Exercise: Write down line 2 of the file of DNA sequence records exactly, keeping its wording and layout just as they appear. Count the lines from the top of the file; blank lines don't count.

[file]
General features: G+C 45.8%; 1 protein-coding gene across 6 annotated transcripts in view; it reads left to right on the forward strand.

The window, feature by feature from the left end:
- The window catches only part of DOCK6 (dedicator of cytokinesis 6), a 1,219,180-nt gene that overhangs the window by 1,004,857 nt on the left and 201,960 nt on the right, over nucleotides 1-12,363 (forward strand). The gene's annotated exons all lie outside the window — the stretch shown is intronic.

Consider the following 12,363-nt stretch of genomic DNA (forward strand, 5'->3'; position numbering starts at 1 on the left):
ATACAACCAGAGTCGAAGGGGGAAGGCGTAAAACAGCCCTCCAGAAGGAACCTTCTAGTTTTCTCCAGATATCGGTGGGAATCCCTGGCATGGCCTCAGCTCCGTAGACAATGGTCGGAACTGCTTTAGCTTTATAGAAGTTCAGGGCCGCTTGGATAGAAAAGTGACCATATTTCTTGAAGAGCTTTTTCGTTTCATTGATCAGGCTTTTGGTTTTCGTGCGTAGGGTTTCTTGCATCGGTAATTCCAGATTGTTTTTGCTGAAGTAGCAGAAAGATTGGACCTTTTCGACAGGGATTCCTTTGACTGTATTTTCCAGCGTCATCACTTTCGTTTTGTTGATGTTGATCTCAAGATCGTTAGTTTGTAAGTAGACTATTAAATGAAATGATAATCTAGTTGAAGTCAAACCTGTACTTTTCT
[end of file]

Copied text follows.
The window, feature by feature from the left end: